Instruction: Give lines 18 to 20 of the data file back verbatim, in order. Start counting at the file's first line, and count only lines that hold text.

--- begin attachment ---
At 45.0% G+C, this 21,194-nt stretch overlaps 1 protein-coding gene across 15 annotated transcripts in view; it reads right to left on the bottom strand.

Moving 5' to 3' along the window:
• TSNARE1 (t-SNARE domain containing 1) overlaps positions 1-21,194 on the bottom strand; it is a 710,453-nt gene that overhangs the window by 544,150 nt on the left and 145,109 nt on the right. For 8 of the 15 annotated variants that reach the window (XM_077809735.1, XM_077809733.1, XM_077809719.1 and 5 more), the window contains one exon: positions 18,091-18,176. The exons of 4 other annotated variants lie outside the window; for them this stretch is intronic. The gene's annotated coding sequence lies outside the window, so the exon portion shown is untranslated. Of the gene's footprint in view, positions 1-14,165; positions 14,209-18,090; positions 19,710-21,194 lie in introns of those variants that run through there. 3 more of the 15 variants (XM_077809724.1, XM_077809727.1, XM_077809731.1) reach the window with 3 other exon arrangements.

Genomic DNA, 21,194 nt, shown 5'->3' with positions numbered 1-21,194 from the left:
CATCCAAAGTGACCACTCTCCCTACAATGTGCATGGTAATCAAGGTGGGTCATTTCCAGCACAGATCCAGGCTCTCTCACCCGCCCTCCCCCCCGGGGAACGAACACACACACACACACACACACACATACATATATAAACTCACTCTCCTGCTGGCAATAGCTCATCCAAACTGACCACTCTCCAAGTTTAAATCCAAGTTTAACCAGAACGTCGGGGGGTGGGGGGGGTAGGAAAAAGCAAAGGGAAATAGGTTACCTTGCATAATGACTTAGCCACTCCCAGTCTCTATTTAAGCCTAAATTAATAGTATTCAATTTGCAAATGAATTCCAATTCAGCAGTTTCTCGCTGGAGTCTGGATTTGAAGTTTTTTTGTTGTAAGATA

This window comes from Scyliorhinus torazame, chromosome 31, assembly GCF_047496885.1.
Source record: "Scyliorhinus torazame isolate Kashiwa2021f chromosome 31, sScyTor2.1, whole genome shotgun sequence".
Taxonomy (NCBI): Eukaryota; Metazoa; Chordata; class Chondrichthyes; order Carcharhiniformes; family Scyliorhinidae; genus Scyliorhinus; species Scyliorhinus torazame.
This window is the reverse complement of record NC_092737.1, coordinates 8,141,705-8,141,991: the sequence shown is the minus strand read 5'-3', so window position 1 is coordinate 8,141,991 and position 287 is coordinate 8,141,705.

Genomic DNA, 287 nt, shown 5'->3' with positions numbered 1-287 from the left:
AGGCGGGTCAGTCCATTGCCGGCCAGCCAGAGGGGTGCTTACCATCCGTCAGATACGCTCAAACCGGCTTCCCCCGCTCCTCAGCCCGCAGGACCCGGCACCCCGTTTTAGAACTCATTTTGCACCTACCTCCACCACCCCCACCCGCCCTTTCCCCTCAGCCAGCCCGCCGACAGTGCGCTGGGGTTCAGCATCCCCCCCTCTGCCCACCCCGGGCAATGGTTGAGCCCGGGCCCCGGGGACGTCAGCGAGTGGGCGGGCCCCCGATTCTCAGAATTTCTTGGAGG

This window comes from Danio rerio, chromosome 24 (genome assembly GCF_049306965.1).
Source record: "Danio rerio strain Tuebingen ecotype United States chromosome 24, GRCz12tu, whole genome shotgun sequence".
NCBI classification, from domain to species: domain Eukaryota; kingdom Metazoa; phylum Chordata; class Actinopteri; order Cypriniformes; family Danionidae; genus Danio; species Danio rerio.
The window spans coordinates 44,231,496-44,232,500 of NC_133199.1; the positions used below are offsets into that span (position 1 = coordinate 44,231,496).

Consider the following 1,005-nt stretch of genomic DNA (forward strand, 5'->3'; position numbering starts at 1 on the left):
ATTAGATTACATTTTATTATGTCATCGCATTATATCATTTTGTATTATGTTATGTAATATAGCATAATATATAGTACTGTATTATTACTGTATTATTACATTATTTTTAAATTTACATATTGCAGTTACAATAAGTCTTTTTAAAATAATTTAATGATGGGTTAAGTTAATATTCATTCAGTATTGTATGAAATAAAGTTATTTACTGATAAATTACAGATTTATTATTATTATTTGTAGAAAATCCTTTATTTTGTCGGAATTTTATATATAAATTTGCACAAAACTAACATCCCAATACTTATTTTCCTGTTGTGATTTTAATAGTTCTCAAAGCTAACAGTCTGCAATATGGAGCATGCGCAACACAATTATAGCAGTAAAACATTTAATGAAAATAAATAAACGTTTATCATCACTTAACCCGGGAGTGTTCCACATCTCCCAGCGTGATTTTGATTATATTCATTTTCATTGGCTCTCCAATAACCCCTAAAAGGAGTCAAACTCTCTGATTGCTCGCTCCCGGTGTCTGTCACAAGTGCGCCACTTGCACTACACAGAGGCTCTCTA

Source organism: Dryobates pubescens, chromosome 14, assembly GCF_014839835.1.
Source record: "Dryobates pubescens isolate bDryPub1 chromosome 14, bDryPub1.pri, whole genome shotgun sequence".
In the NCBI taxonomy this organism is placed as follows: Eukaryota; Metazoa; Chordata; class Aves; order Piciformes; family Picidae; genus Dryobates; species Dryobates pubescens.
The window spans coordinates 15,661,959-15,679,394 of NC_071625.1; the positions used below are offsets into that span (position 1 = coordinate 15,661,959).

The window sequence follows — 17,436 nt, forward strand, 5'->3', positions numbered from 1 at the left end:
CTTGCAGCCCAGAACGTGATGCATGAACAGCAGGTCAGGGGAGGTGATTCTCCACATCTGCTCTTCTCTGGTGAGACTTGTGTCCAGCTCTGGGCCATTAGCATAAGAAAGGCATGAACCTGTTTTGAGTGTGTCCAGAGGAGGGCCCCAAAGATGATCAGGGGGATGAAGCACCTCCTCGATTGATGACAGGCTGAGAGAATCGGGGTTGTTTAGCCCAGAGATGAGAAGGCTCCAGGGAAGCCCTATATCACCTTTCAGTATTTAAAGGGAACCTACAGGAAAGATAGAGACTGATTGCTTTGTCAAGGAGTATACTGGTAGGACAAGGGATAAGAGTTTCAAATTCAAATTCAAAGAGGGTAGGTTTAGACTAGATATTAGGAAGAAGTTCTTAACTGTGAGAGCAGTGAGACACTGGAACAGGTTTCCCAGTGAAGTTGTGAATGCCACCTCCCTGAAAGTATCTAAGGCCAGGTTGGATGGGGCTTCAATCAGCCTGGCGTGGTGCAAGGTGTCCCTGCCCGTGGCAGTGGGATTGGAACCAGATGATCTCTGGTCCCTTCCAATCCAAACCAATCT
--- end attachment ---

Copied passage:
Source organism: Dryobates pubescens, chromosome 14, assembly GCF_014839835.1.
Source record: "Dryobates pubescens isolate bDryPub1 chromosome 14, bDryPub1.pri, whole genome shotgun sequence".
In the NCBI taxonomy this organism is placed as follows: Eukaryota; Metazoa; Chordata; class Aves; order Piciformes; family Picidae; genus Dryobates; species Dryobates pubescens.